13 Stimulants Stimulants excite the central nervous system (CNS) and raise the heart rate. They improve the reactions of a performer. Users usually feel more alert and display increased confidence in their level of ability. Performers using stimulants can work for longer periods without feeling tired. This means that they can both train harder and perform better on the day. Here are some common stimulants: Caffeine (not prohibited) Cocaine Ephedrine Mefenorex Amphetamines Nicotine

14 Stimulants – side effects
Stimulants can have some nasty side effects: Heavy usage can lead to high blood pressure, liver and brain damage. They can cause irritability and aggressive behaviour. Insomnia Irregular pulse A performer may feel low or depressed after the initial effects have worn off. Sensory feelings can be suppressed. Image © 2006 Jupiterimages Corporation Do you think that the side effects are worth risking to get the performance benefits of using stimulants?

15 Narcotic analgesics Analgesics are pain killers.
Narcotics cause delirium and drowsiness. Narcotic analgesics do both. They are sometimes referred to as opioids because they often contain opium derivatives. These drugs are used by performers to suppress pain and enable them to carry on, even with an injury. The following are types of narcotic analgesics: Morphine Heroin Codeine Methadone Pethidine Fentanyl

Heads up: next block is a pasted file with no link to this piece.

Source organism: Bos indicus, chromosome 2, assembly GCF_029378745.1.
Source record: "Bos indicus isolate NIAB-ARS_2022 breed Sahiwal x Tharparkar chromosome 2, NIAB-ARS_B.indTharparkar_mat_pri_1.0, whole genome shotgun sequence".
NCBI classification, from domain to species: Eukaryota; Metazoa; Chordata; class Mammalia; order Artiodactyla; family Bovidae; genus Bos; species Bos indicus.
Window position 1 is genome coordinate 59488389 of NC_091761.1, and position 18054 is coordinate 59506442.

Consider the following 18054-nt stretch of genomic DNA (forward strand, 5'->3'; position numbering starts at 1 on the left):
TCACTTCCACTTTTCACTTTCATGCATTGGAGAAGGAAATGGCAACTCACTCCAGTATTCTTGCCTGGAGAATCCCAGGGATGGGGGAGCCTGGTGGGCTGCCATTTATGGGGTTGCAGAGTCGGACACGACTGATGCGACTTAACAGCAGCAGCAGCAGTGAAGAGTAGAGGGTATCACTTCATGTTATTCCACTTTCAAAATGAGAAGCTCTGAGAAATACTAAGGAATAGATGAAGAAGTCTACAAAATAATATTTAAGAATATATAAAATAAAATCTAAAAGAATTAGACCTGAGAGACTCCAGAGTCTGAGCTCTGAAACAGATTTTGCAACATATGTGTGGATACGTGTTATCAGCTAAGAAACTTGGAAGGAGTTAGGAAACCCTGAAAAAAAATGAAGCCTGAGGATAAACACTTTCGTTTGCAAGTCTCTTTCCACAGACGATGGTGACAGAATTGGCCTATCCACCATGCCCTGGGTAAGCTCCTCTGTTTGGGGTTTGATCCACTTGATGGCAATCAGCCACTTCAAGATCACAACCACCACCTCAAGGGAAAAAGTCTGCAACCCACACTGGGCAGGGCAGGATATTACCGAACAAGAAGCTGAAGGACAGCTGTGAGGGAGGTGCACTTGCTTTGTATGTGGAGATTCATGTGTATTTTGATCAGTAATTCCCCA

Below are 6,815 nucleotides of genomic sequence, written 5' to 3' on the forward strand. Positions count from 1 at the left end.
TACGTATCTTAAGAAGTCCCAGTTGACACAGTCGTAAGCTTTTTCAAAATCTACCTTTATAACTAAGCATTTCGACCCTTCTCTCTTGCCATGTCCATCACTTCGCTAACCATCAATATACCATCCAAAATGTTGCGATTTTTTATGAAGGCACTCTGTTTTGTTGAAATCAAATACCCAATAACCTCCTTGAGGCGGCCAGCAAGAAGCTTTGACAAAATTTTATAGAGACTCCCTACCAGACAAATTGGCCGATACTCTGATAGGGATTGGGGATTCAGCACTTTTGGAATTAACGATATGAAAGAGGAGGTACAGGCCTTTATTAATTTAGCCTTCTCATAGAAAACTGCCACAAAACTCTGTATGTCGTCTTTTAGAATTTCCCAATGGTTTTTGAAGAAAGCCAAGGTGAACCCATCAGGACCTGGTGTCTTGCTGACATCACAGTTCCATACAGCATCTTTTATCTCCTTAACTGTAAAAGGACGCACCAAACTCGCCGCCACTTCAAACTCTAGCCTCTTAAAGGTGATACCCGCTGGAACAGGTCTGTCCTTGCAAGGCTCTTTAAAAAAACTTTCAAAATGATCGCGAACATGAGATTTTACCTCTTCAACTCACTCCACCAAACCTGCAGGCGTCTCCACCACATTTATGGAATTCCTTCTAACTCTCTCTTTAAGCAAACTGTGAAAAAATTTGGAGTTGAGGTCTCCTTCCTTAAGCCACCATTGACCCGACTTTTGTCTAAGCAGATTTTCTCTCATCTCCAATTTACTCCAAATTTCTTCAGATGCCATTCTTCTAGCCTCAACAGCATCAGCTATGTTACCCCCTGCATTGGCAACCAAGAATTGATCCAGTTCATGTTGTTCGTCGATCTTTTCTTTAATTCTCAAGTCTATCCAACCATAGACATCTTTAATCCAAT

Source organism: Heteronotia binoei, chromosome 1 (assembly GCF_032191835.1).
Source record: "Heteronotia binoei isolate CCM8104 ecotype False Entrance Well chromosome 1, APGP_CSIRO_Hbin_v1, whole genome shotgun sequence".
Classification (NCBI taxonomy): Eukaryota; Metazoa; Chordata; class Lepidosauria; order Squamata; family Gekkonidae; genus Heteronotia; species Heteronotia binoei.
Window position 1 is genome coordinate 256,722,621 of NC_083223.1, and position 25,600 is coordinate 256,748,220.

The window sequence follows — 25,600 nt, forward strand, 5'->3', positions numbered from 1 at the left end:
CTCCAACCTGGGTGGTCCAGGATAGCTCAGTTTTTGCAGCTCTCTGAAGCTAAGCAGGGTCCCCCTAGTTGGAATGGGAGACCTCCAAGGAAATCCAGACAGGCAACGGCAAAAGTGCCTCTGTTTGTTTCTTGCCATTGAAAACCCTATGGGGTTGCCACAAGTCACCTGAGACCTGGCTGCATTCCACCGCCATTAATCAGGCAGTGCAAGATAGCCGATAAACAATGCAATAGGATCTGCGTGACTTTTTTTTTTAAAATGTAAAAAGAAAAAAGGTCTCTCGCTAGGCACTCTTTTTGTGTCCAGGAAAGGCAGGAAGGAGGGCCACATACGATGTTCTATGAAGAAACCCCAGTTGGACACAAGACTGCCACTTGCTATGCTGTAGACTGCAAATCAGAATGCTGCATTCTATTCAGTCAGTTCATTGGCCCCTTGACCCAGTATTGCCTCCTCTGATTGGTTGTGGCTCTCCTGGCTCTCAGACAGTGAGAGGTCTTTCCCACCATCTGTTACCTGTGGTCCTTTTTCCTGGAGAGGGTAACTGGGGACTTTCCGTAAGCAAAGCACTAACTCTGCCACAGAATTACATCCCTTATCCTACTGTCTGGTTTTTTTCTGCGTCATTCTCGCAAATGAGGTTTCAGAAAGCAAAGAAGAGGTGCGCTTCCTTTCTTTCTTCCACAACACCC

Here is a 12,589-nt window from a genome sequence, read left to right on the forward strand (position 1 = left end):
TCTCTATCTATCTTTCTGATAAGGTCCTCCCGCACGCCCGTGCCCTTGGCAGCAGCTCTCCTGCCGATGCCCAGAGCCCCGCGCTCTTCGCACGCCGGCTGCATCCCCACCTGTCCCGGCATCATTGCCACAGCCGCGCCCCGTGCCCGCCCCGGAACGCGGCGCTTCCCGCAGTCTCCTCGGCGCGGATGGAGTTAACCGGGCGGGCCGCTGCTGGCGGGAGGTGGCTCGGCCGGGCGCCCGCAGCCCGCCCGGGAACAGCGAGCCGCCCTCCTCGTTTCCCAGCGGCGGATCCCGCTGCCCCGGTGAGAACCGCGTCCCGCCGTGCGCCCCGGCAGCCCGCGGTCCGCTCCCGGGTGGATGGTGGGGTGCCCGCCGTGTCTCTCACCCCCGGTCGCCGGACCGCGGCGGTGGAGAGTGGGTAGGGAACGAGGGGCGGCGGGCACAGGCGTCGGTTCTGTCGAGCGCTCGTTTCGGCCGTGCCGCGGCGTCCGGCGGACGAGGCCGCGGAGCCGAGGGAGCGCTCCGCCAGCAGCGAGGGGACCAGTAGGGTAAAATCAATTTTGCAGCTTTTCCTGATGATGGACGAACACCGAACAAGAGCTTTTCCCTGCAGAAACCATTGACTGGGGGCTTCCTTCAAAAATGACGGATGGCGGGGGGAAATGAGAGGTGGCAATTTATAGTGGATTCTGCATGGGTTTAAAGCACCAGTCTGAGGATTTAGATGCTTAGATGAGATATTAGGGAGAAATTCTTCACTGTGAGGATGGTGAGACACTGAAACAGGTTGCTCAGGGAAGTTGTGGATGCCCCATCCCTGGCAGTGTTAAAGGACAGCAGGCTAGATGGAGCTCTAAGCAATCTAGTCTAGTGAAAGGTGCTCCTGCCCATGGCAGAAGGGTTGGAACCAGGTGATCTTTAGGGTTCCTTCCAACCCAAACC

16 Narcotic analgesics – side effects
Narcotic analgesics can have the following side effects: Narcotic analgesics are highly addictive – they are illegal in many countries unless administered by a doctor. The withdrawal symptoms are very unpleasant. Users may find it more difficult to concentrate. They lead to reduced coordination and poor balance. Pain is suppressed, causing performers injuries to worsen without realizing. They can cause mental apathy and lack of motivation. Narcotic analgesics can cause constipation. They can cause low blood pressure. Image © 2006 Jupiterimages Corporation